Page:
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City councilwoman attacked at early voting site

JACKSONVILLE, Fla. – Candidates using profanity, and one claiming she was even punched, are not what you'd expect at an early voting site, but that's what police say happened Monday.

It involved two women looking for seats on Jacksonville's City Council and even through the stories outlined in a police report are convincing, what happened here seems more personal than political.

The women, both pastors, are not running in the same race but have a history.

Siretta Williams, candidate for City Council District 7, told police Councilwoman Kimberly Daniels became verbally aggressive to her and others around them.

A witness told police that Daniels came out of her vehicle at the voting site and said, "I'm tired of fake a** b****** and h***," even going on to say, "I can have these b****** arrested. Do you know who I am?"

According to witnesses, a big point of contention in all of this is a chair. They said, and Daniels admitted, that she walked up to one at the voting site and put her foot on it.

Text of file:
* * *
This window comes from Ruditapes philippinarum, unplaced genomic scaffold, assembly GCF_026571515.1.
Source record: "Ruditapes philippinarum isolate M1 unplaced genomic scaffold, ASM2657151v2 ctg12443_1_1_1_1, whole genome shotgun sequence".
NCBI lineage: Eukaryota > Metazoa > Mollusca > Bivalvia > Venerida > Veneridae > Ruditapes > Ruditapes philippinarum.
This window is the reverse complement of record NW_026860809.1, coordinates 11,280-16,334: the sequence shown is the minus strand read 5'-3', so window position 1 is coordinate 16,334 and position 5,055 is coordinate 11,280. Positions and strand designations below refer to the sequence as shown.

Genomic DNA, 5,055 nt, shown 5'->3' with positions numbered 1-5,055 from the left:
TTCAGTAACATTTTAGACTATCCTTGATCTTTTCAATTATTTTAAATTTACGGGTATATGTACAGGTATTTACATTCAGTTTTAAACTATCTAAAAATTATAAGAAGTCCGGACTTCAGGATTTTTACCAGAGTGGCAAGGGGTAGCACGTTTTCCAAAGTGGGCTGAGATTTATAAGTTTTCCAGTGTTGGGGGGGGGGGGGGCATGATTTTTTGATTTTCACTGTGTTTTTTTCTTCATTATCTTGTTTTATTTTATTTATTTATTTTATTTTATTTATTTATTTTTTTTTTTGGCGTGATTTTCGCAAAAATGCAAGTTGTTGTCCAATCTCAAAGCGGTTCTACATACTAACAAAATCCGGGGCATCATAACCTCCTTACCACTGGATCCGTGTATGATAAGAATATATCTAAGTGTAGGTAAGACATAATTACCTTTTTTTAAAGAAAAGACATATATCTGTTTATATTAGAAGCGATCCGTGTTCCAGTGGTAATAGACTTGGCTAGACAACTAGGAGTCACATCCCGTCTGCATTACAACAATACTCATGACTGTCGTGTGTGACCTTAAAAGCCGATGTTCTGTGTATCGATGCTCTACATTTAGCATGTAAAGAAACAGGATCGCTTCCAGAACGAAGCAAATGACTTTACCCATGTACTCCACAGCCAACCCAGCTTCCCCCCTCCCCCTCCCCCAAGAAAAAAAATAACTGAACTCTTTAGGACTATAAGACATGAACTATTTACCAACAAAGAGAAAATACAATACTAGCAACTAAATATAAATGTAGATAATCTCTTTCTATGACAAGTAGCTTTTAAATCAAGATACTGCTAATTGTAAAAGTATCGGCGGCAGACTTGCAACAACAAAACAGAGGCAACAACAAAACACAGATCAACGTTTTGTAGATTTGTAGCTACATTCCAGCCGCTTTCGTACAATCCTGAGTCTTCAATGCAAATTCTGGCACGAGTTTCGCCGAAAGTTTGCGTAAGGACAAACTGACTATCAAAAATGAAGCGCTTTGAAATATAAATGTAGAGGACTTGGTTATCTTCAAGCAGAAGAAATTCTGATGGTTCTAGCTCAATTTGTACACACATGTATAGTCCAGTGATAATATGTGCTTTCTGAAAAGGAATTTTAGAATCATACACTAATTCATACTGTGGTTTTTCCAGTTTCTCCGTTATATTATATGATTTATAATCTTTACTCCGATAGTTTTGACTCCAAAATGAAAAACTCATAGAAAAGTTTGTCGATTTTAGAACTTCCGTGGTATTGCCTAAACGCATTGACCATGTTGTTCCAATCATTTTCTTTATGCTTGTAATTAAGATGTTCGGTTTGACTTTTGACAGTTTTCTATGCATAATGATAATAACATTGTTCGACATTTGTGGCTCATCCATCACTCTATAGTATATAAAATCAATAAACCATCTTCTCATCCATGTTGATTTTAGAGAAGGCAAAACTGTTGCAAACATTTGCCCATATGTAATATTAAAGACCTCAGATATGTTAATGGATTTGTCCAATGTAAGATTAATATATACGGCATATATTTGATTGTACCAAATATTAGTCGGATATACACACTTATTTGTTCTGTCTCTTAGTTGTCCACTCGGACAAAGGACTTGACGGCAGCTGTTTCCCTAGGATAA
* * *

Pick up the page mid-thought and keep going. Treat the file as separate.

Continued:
Williams said it was an attempt to make her mad, but Daniels told police she put her foot on the empty chair to tie her shoe.

That's when witnesses said they heard Williams say loudly, "Tell that b**** to get her feet off the chair."

Witnesses told police Daniels then got in her car and left, but at that point the incident was far from over.

Williams told police she called her family and her brother, Theoffers Wakefield, saw Daniels in her vehicle driving away, honked his horn, walked up to her and confronted her.

Daniels told police he swung his fist toward her face so she raised her arm and he hit her, but Wakefield denied hitting Daniels saying, "I don't hit women."

According to the report she told him, "You just hit me," and he responded, "Yeah, but it's your word against mine."

News4Jax political expert Jennifer Carroll said situations like this often happen when candidates feel vulnerable. But in this case, where the candidates are not in the same race, it's a little different.

"It makes it petty. Because the person that's running for office needs to rise above the situation and show their leadership and containment," Carroll said.

Police are seeking an arrest warrant for Wakefield on one charge of felony battery of an elected official.

Daniels spokesperson said "It's an unfortunate situation, and they respect the police's right to investigation.